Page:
What if I Don’t Want My Employees Playing Games?

At first, the idea of introducing games to the work environment of your business may seem counter-productive. After all, traditionally, “games” are synonymous with fun, amusement, and passing time— none of which seem necessary in a business setting.

But what if there was a way for games to support your internal training programs, and actually improve how productive your team members are?

You may be surprised to learn how much data there is that confirms how valuable serious gaming can be for employers who want to increase information retention amongst their employees and better prepare them to excel in their roles.

In fact, Rowan Companies, an offshore drilling services provider, used serious gaming to help their employees apply new situational leadership skills. The company reported that the average participant demonstrated one level of improvement in his or her situational leadership abilities after just 40 minutes of practice.

Additionally, according to a 2011 study by Tracy Sitzmann, games are one of the most effective ways for us to learn when compared to traditional forms of education. They increase learner confidence by 20 percent, improve knowledge by 11 percent and enhance knowledge retention by nearly 90 percent.

With statistics like these demonstrating the value game-based learning brings to businesses and organizations, more and more companies are taking the plunge, willing to give the method a try in order to experience the advantages of learning through games for themselves.

To be more specific, the serious games market is expected to grow from 3.2 billion U.S. dollars in 2017 to 8.1 billion in 2022, demonstrating just how much businesses and corporations are investing in this new, substantiated approach to training employees.

So, if you are concerned that making game-based learning available to your employees will negatively impact productivity, here are some things to remember:


It is a common misconception that gamification (the process of integrating game mechanics into trainingto increase participation, engagement, and retention) is limited to entry-level elements such as points, badges, and leaderboards.

And while these elements are certainly helpful in the right circumstances, gamification can be implemented in a host of other dynamic and beneficial ways.

Whether it’s providing your employees with more practice opportunities, integrating immediate event feedback loops, providing executive challenges,, there are a ton of options to choose from, and each comes with its own advantages.


One of the greatest features serious gaming offers is the ability to incorporate simulations directly within the learning pathways of your mobile training app.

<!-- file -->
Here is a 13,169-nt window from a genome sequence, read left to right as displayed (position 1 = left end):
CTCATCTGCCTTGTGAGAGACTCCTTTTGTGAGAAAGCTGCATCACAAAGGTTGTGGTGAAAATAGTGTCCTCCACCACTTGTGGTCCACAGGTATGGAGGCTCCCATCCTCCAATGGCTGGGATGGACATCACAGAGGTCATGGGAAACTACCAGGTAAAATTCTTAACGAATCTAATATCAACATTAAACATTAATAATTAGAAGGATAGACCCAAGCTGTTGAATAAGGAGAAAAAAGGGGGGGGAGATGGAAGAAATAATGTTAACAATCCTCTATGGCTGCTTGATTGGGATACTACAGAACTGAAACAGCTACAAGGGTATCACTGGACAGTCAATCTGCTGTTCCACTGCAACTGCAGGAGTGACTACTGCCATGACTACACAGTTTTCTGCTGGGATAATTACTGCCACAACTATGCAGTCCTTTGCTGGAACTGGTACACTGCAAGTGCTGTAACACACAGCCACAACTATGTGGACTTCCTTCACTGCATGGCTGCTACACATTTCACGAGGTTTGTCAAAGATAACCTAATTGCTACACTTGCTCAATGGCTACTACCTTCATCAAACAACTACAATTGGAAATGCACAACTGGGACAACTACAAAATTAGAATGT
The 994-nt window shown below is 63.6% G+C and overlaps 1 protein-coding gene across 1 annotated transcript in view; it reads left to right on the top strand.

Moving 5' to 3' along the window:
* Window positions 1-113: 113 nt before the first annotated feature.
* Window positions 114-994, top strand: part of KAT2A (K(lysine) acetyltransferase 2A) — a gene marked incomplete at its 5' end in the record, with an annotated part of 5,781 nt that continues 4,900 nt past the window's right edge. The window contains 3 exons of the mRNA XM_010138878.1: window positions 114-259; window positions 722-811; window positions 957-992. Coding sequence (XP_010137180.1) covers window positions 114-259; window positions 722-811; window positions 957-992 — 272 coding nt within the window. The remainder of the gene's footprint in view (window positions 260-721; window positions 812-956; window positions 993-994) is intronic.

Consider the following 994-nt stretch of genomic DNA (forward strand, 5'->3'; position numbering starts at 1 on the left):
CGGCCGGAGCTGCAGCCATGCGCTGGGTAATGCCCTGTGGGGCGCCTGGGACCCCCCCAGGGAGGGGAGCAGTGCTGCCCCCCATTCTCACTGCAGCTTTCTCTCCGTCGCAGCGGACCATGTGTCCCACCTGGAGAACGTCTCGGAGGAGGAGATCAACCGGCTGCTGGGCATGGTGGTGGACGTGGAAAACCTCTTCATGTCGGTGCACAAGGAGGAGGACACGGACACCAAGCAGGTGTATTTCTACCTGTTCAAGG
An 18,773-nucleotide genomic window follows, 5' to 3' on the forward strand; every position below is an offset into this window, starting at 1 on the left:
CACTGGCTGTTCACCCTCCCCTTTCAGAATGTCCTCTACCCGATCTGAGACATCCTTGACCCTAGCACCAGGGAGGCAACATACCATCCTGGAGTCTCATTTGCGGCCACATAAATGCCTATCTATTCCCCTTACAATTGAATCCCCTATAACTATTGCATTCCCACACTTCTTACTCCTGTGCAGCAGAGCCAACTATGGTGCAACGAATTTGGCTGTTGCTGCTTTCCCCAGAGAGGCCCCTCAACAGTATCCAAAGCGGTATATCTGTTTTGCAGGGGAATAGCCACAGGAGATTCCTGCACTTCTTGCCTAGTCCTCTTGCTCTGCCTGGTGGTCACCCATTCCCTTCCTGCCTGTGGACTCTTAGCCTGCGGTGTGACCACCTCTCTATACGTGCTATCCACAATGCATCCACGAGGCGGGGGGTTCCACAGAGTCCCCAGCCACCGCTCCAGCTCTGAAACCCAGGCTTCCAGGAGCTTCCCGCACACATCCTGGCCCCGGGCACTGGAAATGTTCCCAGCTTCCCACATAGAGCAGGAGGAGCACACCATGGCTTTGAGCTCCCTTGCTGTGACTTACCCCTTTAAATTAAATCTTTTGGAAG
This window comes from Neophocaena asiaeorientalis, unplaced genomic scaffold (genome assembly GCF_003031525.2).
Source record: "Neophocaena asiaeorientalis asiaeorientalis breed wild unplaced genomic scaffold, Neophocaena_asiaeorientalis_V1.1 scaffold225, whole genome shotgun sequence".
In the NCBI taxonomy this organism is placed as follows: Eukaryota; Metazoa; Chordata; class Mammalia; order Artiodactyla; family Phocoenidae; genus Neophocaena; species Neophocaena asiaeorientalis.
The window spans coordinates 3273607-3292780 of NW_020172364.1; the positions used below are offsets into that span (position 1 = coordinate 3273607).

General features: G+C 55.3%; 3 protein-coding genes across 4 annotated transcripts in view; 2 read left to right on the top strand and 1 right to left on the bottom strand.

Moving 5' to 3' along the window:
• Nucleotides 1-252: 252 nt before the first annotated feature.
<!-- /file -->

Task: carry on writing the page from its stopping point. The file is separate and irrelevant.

Simulations are proven to improve educational outcomes. In fact, in simulation-based team training for obstetric clinicians, 30 percent of participants said their team’s overall performance showed significant improvement and 90 percent agreed that their response to critical events improved.

When your employees are faced with simulation-based exercises, they are exposed to all the benefits of experiential learning, including:

  • Improved problem-solving skills
  • Demonstrable mindset changes
  • Increased engagement levels
  • Improved oral and written expression
  • Enhanced critical thinking

And much more.

Thus, the advantages of investing in simulation learning exercises for your employees far outweigh the possibility that they may be distracted. After all, gamified learning apps aren’t regular games. They are designed and developed with your desired educational outcomes and strategic aims in mind.


When we tell our clients that they can set a time limit for their serious game so that employees can only access it for a certain period of time each day, we see a lot of surprised reactions. But it’s true!

This can help employers restrict use of their training app to break times, or a predetermined daily time limit, which reduces the likelihood of employees using the app when they should be completing other tasks.

Additionally, one of the most significant benefits of mobile game-based learning apps is that employees can access them from anywhere, as long as they have their cell phone.

As a result, they can complete their gamified learning modules from home, during their morning bus commute, or while vacationing in Tahiti. The choice is up to them!

When you combine all of the advantages of learning through games, and consider how cost-effective it is to use a mobile app for training employees, it becomes much clearer that the pros outweigh the cons. 

The idea that Game-based learning apps are a distraction is misguided. The truth is that this modern and innovative approach to learning can actually help your employees concentrate more on the tasks they are responsible for, and boost their performance as they become more knowledgeable and confident in their skills.

Interested in learning more about Reach? Book a demo today.